Based on what we have seen and heard in the last few weeks, the Mitch McConnell-Alison Lundergan Grimes race for the U. S. Senate in 2014 will be a humdinger.

It also promises to be the most expensive statewide campaign in Kentucky history with some estimates in the range of $40 million.

McConnell spent $20 million to keep his seat for a fifth term in 2008. He already has raised $15 million for 2014 and the primary still is nine months away.

Grimes has barely started to raise money and an effort to convince county clerks to donate to her campaign misfired badly last week when the state’s Republican clerks complained.

She also has been criticized for a less-than-spectacular announcement event on a sweltering Frankfort day in a building without air conditioning.

And she did it with no other Democratic officeholders, such as Gov. Steve Beshear, standing there as cheerleaders.

And, to some, the worst miscue was that she only had a very modest campaign website online at the time.

Then she literally disappeared from public view for a few days to organize her campaign staff and get ready for a formal announcement of her intention to send McConnell back to Louisville after 30 years in Washington.

The senator also drew some negatives as the Washington press corps claimed he was not a key player in the compromise agreement which averted a showdown over the filibuster rule requiring 60 votes to shut off debate on the Senate floor.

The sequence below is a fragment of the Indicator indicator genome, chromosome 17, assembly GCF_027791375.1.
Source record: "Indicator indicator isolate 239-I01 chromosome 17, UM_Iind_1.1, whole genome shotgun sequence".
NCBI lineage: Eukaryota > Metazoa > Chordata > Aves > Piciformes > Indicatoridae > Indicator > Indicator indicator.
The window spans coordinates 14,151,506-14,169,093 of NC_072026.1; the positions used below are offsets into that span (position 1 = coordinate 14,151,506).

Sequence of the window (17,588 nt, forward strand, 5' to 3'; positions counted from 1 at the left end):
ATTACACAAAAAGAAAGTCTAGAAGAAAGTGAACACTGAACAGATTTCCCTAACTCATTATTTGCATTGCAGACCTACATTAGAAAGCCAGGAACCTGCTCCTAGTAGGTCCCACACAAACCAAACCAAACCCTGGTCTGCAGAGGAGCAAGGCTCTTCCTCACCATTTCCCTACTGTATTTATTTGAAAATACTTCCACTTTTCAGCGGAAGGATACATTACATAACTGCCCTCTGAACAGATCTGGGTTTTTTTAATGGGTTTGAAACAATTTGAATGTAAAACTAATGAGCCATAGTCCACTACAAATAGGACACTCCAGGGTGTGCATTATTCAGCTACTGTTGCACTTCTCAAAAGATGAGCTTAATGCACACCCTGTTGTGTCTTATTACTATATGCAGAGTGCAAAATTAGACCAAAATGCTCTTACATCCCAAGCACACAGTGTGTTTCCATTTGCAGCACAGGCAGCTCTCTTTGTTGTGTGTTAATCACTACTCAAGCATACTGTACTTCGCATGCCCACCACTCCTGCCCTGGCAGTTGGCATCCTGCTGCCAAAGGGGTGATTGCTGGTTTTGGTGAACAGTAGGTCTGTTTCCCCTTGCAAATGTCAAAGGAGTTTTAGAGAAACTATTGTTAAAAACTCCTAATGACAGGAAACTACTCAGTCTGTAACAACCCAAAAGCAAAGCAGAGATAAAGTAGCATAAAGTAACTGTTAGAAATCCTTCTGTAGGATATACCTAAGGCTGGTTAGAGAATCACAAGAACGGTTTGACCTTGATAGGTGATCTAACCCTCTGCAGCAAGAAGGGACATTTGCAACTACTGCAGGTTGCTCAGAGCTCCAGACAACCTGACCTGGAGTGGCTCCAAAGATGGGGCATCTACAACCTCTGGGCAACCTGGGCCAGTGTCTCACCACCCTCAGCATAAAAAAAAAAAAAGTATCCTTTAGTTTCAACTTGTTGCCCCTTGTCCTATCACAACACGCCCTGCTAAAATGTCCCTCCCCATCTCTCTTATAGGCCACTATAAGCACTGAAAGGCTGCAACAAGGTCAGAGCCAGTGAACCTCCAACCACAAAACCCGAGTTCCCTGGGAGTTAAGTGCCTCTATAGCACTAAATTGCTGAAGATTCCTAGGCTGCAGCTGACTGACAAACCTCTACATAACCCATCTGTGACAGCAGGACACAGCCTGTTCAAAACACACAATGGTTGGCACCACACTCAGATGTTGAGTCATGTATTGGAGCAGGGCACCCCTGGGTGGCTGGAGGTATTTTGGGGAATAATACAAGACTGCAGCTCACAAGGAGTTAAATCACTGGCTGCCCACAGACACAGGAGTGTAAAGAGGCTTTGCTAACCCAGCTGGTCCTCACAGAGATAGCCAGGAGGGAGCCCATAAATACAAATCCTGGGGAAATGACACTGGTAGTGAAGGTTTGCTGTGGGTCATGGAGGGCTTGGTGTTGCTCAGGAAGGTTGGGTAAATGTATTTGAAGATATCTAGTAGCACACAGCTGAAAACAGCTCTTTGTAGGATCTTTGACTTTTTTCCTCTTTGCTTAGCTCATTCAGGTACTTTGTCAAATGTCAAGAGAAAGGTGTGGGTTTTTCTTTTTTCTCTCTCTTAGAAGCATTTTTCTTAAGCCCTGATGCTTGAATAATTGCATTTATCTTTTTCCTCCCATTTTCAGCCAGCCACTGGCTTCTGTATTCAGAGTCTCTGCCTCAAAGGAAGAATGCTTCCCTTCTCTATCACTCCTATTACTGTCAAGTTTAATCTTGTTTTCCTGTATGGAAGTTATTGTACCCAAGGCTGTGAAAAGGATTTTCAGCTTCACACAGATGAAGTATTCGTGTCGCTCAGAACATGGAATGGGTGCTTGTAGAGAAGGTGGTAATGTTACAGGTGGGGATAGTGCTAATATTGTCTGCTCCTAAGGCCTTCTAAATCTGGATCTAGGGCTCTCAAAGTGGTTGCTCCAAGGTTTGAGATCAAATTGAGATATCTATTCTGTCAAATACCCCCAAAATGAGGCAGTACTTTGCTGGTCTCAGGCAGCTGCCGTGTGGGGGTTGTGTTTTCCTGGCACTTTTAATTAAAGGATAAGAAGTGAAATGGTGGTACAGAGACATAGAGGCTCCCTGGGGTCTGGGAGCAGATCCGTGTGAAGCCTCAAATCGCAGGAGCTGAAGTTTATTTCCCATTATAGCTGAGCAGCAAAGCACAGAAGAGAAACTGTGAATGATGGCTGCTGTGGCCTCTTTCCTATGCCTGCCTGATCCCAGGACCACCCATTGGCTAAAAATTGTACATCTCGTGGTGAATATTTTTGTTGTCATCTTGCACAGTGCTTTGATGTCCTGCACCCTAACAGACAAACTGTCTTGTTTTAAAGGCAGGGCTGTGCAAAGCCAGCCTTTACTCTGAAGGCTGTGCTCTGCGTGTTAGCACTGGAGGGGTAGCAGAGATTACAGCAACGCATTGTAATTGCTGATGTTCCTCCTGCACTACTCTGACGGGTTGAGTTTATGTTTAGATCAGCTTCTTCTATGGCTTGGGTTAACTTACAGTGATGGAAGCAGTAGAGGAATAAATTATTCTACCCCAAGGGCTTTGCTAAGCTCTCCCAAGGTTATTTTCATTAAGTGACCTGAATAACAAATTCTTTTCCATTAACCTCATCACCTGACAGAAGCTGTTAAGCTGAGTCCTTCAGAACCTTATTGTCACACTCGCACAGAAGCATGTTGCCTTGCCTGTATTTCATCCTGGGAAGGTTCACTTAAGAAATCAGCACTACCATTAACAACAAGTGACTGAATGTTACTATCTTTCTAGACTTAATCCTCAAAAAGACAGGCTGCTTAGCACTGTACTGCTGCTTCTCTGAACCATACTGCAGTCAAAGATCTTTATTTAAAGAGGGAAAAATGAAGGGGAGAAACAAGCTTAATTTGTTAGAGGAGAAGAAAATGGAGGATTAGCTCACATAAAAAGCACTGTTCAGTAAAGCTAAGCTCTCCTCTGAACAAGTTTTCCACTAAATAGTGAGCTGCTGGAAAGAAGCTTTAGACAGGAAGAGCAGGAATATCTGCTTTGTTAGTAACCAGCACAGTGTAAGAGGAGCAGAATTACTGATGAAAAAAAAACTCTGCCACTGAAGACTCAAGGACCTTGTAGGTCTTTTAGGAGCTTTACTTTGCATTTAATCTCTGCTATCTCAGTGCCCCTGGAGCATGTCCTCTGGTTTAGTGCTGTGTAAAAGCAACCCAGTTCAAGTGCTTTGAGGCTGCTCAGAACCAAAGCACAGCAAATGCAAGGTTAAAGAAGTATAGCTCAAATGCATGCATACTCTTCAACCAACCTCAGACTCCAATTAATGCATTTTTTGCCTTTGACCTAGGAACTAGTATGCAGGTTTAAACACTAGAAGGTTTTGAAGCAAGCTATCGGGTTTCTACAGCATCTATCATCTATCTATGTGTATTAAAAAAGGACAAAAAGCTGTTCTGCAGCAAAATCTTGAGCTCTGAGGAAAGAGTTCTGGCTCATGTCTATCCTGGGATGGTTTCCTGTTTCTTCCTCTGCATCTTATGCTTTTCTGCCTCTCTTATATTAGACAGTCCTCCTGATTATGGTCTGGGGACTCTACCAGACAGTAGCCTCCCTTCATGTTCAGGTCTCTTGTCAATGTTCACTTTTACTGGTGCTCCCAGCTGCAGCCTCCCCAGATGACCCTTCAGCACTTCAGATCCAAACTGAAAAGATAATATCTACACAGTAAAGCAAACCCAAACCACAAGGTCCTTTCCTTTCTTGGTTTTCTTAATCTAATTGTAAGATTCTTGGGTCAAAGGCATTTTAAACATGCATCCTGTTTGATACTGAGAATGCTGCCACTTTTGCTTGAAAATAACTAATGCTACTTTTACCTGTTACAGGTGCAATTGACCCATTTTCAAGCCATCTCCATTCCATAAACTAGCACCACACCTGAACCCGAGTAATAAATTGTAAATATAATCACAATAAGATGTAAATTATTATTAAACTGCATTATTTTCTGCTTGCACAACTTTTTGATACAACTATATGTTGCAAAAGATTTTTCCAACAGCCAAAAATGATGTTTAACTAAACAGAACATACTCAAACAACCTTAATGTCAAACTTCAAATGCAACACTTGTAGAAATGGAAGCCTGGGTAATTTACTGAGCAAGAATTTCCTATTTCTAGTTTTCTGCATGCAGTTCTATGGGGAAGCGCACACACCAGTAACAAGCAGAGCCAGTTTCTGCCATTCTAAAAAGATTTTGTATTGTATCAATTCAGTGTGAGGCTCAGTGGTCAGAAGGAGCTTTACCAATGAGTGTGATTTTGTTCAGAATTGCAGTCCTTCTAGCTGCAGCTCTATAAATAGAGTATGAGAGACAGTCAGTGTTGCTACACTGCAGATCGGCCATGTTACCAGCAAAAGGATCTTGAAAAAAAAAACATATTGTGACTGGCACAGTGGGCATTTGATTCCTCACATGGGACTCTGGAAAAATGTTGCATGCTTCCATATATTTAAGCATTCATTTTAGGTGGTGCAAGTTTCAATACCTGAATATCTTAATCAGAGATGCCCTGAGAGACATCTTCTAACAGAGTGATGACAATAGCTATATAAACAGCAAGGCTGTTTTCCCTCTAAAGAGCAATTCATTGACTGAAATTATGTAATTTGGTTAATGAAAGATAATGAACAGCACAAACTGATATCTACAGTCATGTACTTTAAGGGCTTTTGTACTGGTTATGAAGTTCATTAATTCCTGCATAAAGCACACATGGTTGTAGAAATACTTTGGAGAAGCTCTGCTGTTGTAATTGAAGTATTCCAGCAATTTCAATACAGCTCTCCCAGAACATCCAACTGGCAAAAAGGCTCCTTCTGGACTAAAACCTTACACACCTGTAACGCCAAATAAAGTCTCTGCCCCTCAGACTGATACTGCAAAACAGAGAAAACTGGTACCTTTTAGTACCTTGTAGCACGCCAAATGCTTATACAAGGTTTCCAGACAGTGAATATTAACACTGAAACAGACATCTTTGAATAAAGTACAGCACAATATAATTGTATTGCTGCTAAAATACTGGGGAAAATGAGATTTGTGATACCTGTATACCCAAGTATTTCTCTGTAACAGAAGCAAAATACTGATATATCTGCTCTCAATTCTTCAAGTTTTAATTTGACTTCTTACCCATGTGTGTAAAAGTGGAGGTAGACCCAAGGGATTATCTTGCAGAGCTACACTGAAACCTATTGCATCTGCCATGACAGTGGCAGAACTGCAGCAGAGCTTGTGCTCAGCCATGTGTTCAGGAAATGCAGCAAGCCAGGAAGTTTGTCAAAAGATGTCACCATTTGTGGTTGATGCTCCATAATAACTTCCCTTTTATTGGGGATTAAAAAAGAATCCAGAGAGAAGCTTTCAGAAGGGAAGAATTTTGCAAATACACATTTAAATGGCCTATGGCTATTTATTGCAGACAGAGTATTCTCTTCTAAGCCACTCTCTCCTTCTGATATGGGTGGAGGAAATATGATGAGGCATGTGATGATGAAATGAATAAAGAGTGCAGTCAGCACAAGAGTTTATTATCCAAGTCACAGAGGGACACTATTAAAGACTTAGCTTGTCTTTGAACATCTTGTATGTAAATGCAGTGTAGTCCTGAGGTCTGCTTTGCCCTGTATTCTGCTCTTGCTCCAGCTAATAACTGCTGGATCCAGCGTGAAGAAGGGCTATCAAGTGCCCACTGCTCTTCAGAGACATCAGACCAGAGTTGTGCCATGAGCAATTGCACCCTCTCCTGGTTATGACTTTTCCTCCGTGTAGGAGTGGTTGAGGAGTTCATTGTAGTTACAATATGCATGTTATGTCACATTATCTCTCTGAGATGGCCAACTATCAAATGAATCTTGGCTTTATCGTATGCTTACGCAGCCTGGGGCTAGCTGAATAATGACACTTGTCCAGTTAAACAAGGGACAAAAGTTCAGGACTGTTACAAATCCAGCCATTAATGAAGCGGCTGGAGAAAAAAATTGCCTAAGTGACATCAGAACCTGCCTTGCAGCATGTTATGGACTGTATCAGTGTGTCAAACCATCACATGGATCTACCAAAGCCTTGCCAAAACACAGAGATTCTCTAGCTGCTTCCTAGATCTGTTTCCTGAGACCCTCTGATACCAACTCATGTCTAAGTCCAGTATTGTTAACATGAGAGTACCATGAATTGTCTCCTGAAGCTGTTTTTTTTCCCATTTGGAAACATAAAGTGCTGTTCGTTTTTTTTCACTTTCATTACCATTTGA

Both McConnell and Grimes say they will participate in the annual Fancy Farm political picnic on Saturday, Aug. 3, in far Western Kentucky.

Based on what the two have said to and about each other at this early stage of the campaign, Fancy Farm should be a donnybrook.

We can expect each candidate to have signs and vocal supporters who will cheer their choice while heckling their opponent.

It is political theatre at its best and KET has announced it will televise the fracas live across the state.

In our view, the Senate race will be a hard fought, even nasty contest pitting the bare knuckle, big money tactics of McConnell against the organizational skills and personal charm of Grimes, a relative newcomer to statewide politics holding office for the first time.

Democrats see the race as a rare opportunity to unseat McConnell, whose opinion poll numbers are down in Kentucky.

But students of political history know that the wily McConnell has a history of surviving tough races.

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